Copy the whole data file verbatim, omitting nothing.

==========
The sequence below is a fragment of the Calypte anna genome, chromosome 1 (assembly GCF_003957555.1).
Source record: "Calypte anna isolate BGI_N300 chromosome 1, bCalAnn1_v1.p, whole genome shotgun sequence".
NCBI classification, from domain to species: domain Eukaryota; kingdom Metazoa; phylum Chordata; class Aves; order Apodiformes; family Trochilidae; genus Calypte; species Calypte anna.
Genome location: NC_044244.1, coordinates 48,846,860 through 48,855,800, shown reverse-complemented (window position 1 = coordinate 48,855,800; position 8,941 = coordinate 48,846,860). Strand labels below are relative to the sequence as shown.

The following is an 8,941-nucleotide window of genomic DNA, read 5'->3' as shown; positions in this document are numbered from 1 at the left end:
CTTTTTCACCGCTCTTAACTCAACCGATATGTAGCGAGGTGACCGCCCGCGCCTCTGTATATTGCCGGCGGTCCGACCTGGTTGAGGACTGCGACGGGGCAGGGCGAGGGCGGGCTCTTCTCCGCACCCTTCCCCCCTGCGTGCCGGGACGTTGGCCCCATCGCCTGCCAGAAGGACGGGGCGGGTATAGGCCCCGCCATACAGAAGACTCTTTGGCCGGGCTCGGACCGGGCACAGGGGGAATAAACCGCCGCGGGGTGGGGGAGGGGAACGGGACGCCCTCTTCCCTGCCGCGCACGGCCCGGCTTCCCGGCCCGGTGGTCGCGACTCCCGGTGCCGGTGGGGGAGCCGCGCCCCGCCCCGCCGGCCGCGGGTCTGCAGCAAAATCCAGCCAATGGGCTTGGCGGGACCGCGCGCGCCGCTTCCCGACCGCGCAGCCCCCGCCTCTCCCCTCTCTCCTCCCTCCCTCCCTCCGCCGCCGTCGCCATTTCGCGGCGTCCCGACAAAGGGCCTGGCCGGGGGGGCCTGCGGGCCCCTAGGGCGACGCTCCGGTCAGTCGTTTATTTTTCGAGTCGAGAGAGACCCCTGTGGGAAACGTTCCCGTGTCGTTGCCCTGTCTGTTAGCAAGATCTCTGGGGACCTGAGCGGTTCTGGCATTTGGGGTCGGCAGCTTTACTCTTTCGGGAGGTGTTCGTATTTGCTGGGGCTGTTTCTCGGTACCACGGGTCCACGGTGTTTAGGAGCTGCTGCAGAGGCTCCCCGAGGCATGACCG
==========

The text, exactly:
The sequence below is a fragment of the Calypte anna genome, chromosome 1 (assembly GCF_003957555.1).
Source record: "Calypte anna isolate BGI_N300 chromosome 1, bCalAnn1_v1.p, whole genome shotgun sequence".
NCBI classification, from domain to species: domain Eukaryota; kingdom Metazoa; phylum Chordata; class Aves; order Apodiformes; family Trochilidae; genus Calypte; species Calypte anna.
Genome location: NC_044244.1, coordinates 48,846,860 through 48,855,800, shown reverse-complemented (window position 1 = coordinate 48,855,800; position 8,941 = coordinate 48,846,860). Strand labels below are relative to the sequence as shown.

The following is an 8,941-nucleotide window of genomic DNA, read 5'->3' as shown; positions in this document are numbered from 1 at the left end:
CTTTTTCACCGCTCTTAACTCAACCGATATGTAGCGAGGTGACCGCCCGCGCCTCTGTATATTGCCGGCGGTCCGACCTGGTTGAGGACTGCGACGGGGCAGGGCGAGGGCGGGCTCTTCTCCGCACCCTTCCCCCCTGCGTGCCGGGACGTTGGCCCCATCGCCTGCCAGAAGGACGGGGCGGGTATAGGCCCCGCCATACAGAAGACTCTTTGGCCGGGCTCGGACCGGGCACAGGGGGAATAAACCGCCGCGGGGTGGGGGAGGGGAACGGGACGCCCTCTTCCCTGCCGCGCACGGCCCGGCTTCCCGGCCCGGTGGTCGCGACTCCCGGTGCCGGTGGGGGAGCCGCGCCCCGCCCCGCCGGCCGCGGGTCTGCAGCAAAATCCAGCCAATGGGCTTGGCGGGACCGCGCGCGCCGCTTCCCGACCGCGCAGCCCCCGCCTCTCCCCTCTCTCCTCCCTCCCTCCCTCCGCCGCCGTCGCCATTTCGCGGCGTCCCGACAAAGGGCCTGGCCGGGGGGGCCTGCGGGCCCCTAGGGCGACGCTCCGGTCAGTCGTTTATTTTTCGAGTCGAGAGAGACCCCTGTGGGAAACGTTCCCGTGTCGTTGCCCTGTCTGTTAGCAAGATCTCTGGGGACCTGAGCGGTTCTGGCATTTGGGGTCGGCAGCTTTACTCTTTCGGGAGGTGTTCGTATTTGCTGGGGCTGTTTCTCGGTACCACGGGTCCACGGTGTTTAGGAGCTGCTGCAGAGGCTCCCCGAGGCATGACCG